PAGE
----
American consumers added to their credit card debt total in October, we learn from the latest Federal Reserve consumer credit data release. It is a small increase that fits well into a trend that began just over two years ago. Before that, back in September of 2008, the collapse of Lehman Brothers triggered a combination of quickly rising credit card delinquency and default rates. Frightened consumers were either unwilling or unable to take on new credit and focused on sorting out the debt they had already accumulated. In the case of the credit card debt category, that sorting out took the form of sharply rising credit card debt repayment rates, which combined with rising charge-off rates to cause the total amount of consumer credit card debt in the U.S. to plummet. However, that free fall ended sometime in the second half of 2010 and since then the credit card debt total has been bouncing up and down, but has remained virtually unchanged.
In contrast, the financial crisis has had a markedly less noticeable impact on the much larger consumer debt category that includes auto and student loans. The non-credit-card debt total (the “non-revolving credit” in Fed jargon) did contract slightly in 2009, in relation to 2008, but it has been rising almost uninterruptedly since then. Consequently, the total amount of U.S. consumer debt — the sum of credit-card and non-credit-card debt — is now well above its pre-crisis level. Let’s take a look at the latest Fed data.
Credit Card Debt up 4.7% in October
The aggregate amount of outstanding consumer revolving credit in the U.S., comprised almost exclusively of unpaid credit card balances, rose in October by 4.7 percent, or $3.4 billion, from September’s level, lifting the total up to $857.6 billion.
Following the financial meltdown of September 2008, the U.S. consumer credit card debt total had been falling continually until the end of 2010. Then it all changed and in 2011 half of the Federal Reserve’s monthly reports showed increases in the revolving debt total, including each one of the last four. Now the Fed tells us that at the end of October the total was still lower by 15.1 percent, or $152.7 billion, than the $1,010.3 figure recorded at the end of 2008.
Overall Consumer Credit up 6.2%
The non-revolving portion of the consumer debt total, comprised of student loans, auto loans and loans for mobile homes, boats and trailers, but excluding home mortgages and loans for other real estate-backed assets, maintained its long-standing upward trend. The Federal Reserve reported a $10.7 billion — or 6.9 percent — increase in October from the September’s level, bringing the total up to $1,895.8 billion.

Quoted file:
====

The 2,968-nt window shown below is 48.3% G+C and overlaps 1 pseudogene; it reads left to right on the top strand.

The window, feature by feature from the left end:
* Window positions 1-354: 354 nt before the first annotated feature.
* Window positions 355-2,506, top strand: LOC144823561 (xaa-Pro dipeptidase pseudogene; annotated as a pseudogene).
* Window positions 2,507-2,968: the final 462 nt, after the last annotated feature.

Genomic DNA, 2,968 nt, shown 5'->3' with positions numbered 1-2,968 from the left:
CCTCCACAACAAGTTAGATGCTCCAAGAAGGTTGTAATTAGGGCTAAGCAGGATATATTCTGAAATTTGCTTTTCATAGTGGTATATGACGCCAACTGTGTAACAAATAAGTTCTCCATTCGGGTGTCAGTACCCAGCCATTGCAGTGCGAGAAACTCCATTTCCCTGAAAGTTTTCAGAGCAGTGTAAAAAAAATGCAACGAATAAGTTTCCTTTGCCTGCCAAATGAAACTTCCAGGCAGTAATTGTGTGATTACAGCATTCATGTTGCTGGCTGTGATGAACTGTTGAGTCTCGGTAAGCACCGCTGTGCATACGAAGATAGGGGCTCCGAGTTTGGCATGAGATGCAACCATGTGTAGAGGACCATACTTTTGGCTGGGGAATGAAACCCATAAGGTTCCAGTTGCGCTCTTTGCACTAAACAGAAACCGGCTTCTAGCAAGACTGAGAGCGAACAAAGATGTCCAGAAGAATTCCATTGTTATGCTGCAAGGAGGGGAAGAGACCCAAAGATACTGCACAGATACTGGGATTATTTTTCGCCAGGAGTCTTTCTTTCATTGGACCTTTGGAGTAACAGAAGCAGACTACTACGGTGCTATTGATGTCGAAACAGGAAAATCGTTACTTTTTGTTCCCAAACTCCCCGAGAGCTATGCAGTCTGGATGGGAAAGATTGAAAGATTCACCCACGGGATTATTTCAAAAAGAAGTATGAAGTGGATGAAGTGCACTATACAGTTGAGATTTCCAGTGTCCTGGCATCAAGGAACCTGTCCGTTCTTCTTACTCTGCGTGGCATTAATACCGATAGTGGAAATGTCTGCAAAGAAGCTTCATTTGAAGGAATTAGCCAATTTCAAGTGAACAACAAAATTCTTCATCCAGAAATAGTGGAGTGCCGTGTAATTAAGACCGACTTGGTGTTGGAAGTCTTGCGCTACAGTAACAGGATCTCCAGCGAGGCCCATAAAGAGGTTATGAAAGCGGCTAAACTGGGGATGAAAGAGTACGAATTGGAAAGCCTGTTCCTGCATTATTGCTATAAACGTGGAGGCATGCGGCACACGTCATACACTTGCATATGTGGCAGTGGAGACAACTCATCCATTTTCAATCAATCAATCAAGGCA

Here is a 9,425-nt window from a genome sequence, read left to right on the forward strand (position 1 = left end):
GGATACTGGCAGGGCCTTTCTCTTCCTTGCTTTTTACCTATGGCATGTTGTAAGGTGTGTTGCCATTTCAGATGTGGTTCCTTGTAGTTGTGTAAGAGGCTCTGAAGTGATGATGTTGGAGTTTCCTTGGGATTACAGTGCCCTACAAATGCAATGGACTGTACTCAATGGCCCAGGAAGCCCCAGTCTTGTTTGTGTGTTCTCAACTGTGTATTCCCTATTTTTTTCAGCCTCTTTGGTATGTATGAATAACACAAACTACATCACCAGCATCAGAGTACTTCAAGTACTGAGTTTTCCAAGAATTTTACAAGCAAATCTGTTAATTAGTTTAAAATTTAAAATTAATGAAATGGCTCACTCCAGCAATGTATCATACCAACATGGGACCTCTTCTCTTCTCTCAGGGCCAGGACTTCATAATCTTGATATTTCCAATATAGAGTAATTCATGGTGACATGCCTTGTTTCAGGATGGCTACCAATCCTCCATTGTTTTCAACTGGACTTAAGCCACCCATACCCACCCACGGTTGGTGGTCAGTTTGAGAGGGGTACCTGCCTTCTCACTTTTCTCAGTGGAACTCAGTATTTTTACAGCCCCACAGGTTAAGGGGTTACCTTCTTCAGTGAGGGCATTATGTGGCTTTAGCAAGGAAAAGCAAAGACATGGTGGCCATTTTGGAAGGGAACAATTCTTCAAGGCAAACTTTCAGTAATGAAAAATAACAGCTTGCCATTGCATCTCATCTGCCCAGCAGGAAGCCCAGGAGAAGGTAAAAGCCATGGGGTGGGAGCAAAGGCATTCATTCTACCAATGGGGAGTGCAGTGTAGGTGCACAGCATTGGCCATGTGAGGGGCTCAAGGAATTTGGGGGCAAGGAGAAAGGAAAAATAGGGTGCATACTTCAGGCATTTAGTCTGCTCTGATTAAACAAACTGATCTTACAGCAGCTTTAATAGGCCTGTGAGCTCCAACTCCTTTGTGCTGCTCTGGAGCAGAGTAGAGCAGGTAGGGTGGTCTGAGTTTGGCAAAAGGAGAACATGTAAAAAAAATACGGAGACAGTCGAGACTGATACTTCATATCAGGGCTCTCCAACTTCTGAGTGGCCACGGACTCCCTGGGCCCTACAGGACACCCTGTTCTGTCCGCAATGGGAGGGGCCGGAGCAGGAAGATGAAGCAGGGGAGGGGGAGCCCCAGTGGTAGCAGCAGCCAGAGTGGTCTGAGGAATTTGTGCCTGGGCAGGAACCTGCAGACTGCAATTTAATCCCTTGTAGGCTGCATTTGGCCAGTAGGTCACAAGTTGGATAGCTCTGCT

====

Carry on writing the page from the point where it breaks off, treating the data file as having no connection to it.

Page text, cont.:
The non-revolving total has risen in every month since July 2010, with the sole exception of August 2011 when it fell by 5.2 percent. The current figure is higher by 18.6 percent, or $297.1 billion, than the total of $1,598.7 billion, measured at the end of 2008.
The total amount of outstanding U.S. consumer credit — the sum of the revolving and non-revolving portions — rose by 6.2 percent, or $14.2 billion, to $2,753.5 billion in October. The new total is bigger by about $166.1 billion, or 6.4 percent, than the pre-Lehman record-high of $2,587.4 billion, recorded in July 2008.
The Credit Card Takeaway
The latest Federal Reserve data aren’t pointing to any shifts in consumer borrowing trends. Americans are still very reluctant to expand their credit card balances in any significant way, as they have been ever since the financial crisis struck in 2008. On the other hand, consumers are much less cautious when it comes to taking out student and auto loans. Of course, it could convincingly be argued that they have no real alternative. Still, the fact is, as we keep pointing out on this blog, that student debt has been accumulating in the U.S. at an alarmingly accelerating rate and at the end of the third quarter of this year its total was greater by 56 percent than the corresponding figure recorded just four years earlier (see the chart at right). It is now also significantly larger than the credit card total. It seems ever clearer to me that this huge shift in debt accumulation across the different consumer debt categories is one of the major defining features of the post-Lehman period.